So what should you buy? If it’s whiskey you are after then I would say old favorites, exclusive items, or high-end blends. First, if you’re a Macallan 18 drinker or you’re buying for someone who is a regular drinker then you probably know a bottle will run you $150 at home. If you see a bottle in a travel retail shop for $115 then it’s probably a no brainer. Just make sure you have a solid point of reference. The shops selling Macallan near the cruise ship docking in Grand Cayman will actually charge you more for that bottle than you could pay at home.

Next, I would recommend looking at travel retail exclusive bottlings for something interesting. More often than not you will find Scotch in your search for travel retail exclusives. Here’s a brief list of some to keep an eye out for:

Auchentoshan Select
Balvenie GoldenCask
Glenfiddich Age of Discovery
Glenrothes 25 Year Old & Three Decades
Highland Park 1998 Vintage, 1994 Vintage, 1990 Vintage, 1978 Vintage, 1973 Vintage, and Leif Eriksson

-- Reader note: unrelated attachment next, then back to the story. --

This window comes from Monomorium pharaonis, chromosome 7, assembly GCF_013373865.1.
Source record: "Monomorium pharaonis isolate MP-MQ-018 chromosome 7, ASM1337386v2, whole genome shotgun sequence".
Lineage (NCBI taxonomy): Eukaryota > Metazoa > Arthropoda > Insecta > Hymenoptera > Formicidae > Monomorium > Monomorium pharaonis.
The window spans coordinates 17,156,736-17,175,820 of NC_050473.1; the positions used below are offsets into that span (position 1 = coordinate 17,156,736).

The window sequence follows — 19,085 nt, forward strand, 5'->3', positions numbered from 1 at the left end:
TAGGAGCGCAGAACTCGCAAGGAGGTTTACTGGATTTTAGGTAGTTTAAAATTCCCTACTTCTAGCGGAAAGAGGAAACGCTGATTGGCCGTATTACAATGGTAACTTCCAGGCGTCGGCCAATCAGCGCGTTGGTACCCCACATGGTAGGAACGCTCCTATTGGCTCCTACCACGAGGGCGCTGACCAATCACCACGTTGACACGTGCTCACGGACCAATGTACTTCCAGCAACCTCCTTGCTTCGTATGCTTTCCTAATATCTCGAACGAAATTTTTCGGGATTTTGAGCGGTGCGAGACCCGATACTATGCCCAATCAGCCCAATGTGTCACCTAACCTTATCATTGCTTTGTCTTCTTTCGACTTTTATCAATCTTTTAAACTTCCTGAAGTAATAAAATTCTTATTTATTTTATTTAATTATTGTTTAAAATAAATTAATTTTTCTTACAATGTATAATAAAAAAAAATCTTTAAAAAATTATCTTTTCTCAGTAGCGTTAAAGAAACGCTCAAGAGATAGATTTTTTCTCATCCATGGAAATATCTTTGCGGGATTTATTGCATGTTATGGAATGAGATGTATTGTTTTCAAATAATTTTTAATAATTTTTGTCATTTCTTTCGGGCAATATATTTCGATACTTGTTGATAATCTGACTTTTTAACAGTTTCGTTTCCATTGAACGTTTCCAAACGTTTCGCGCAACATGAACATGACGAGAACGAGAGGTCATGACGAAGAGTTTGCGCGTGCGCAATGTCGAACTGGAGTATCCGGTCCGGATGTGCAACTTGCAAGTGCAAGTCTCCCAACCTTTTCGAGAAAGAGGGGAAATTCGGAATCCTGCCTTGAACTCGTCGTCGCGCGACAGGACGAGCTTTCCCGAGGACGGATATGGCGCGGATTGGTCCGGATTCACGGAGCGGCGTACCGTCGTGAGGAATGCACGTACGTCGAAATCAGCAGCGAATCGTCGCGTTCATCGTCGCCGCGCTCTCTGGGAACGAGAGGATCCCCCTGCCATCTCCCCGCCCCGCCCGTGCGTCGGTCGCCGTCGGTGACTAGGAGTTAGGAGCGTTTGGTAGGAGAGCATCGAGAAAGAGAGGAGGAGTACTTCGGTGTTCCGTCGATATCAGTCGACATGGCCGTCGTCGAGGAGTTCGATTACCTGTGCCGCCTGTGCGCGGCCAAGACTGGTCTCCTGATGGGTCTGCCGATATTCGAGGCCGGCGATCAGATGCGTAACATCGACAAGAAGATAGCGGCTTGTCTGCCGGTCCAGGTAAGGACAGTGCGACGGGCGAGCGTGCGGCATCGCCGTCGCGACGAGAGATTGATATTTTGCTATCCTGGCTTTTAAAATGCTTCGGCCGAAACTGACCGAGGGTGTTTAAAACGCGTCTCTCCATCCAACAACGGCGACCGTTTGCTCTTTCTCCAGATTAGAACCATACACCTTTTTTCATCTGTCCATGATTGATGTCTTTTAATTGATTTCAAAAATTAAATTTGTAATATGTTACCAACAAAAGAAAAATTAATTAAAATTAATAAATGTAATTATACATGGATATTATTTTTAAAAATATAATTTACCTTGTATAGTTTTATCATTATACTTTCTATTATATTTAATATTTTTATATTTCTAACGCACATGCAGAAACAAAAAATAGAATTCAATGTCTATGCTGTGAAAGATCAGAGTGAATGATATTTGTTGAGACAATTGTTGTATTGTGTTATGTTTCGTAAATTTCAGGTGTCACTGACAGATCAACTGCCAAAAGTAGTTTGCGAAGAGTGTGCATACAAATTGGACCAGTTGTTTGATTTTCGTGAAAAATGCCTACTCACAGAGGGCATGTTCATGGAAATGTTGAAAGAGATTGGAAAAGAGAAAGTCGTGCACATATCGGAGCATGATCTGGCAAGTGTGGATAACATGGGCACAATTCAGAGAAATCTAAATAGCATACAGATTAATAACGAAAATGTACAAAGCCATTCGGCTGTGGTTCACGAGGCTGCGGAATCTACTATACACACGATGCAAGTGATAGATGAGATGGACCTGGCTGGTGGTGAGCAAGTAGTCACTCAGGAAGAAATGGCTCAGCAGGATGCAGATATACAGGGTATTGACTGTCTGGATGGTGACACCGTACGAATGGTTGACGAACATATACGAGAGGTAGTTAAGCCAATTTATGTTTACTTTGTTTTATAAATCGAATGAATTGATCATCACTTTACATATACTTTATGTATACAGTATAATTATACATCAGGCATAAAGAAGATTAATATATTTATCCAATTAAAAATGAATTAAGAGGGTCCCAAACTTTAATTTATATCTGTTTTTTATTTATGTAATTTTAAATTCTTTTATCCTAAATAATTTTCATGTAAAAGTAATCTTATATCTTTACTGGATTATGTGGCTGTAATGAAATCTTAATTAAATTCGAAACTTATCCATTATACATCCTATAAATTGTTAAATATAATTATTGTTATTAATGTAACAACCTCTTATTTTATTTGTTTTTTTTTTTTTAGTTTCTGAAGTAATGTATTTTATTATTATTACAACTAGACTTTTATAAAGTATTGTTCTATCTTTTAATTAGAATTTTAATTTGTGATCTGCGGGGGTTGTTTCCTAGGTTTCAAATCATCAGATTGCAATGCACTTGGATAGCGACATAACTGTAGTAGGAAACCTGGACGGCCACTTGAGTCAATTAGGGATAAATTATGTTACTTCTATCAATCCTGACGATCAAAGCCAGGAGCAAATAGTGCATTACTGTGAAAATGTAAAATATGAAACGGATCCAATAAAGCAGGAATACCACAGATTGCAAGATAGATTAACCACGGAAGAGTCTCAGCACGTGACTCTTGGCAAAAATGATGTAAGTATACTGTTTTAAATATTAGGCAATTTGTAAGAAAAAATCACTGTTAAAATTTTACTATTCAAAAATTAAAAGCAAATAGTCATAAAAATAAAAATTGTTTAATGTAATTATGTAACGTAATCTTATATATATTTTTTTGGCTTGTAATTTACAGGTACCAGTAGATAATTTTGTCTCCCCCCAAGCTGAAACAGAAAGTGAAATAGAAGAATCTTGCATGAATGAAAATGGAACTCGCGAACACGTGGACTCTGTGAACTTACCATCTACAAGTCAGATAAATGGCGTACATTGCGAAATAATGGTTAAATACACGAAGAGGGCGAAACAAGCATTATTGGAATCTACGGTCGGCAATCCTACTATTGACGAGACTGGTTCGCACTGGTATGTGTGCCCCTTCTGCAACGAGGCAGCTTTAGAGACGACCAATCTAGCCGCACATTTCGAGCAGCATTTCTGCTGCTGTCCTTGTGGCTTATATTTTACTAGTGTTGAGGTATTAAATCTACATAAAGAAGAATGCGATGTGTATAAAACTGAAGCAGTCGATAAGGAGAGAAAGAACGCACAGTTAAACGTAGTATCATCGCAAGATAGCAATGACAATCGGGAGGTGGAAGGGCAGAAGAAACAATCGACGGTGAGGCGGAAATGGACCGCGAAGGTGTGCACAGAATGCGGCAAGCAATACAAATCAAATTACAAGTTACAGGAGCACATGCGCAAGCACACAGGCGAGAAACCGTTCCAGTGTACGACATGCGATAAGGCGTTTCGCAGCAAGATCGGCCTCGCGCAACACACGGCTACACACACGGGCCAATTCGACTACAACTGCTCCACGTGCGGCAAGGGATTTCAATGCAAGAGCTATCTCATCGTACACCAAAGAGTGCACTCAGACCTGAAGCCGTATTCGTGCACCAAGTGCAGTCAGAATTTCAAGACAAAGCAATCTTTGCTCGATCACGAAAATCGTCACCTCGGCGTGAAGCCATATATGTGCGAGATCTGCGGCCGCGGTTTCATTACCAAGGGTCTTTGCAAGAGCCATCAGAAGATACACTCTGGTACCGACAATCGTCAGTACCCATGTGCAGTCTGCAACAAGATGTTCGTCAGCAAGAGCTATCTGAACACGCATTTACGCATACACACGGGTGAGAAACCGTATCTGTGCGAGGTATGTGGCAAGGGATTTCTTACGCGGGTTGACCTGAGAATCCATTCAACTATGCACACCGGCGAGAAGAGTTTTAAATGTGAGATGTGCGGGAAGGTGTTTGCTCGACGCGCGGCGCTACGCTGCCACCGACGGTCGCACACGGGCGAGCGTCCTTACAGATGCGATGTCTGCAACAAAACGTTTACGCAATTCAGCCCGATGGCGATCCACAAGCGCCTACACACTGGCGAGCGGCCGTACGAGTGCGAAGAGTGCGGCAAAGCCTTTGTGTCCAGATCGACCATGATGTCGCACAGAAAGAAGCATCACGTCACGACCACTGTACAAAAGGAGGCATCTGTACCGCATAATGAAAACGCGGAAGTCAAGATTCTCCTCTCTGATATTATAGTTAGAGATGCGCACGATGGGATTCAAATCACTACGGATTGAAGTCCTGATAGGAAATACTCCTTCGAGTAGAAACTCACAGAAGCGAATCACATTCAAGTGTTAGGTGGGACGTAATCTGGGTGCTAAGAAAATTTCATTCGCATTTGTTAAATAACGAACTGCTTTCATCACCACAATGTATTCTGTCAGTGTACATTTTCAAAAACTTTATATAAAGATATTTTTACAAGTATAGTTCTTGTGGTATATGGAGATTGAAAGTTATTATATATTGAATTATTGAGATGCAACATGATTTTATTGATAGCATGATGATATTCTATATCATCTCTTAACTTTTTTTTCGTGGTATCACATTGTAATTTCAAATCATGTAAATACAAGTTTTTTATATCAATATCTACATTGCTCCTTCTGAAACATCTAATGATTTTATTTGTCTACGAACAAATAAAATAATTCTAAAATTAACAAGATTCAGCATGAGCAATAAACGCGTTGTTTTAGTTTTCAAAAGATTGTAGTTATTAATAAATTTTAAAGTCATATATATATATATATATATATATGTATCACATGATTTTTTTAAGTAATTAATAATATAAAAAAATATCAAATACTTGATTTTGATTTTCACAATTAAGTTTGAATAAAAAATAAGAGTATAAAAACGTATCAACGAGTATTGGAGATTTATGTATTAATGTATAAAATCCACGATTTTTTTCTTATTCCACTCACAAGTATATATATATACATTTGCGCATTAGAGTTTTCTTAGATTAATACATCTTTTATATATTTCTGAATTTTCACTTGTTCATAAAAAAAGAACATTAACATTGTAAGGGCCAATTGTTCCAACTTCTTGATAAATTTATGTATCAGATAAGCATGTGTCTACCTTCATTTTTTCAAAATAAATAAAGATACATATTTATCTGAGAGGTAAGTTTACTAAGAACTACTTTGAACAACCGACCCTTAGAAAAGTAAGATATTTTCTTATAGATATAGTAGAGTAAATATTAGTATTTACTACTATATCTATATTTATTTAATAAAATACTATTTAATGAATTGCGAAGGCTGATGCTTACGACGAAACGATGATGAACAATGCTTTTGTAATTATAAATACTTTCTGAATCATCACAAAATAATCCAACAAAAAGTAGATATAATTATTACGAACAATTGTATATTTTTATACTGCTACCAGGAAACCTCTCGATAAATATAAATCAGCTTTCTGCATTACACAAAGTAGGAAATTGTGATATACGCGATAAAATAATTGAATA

Macallan 1824 Collection: Select Oak, Whisky Maker’s Edition, Estate Reserve, 1824 Limited Edition, and Oscuro

Some American whiskeys do make it to travel retail but very few exclusively. Jim Beam Signature 6 Grain and Jack Daniels Silver Select are the only ones that come to mind. You can’t get any of these whiskeys in your local store and some are very good. As with any purchase I always recommend trying it first if at all possible.

A final thought might be a good Scotch blend. Blends have been getting beat up a good bit in the past decade with the growth of single malts. I can’t seem to throw a cork without hitting a single malt snob these days. The truth is blends are good. Some can be very good. They also seem to have a higher tax/duty mark up and therefore offer great buys in a duty free shop. I’ve regularly found Dewar’s Signature and Chivas Royal Salute 21 Year Old for half of retail price. You might only save 10% or 20% on the bottle of single malt sitting next to it. With deals like that maybe it’s time to see how good blends can be. Personally, I always have a good blend at home and if it’s more than $100 you can bet I got it duty free.

I hope some of this might help you in the near future while waiting for your next flight. I want to be clear that this is purely from personal experience. I have no data from expansive international pricing surveys but I travel regularly and I’m always looking for something interesting. Hopefully, on your next layover or trip to visit the family you can find something interesting too.

Oh by the way, most of the shops gift wrap too. 😉

Drink wisely my friends,

Richard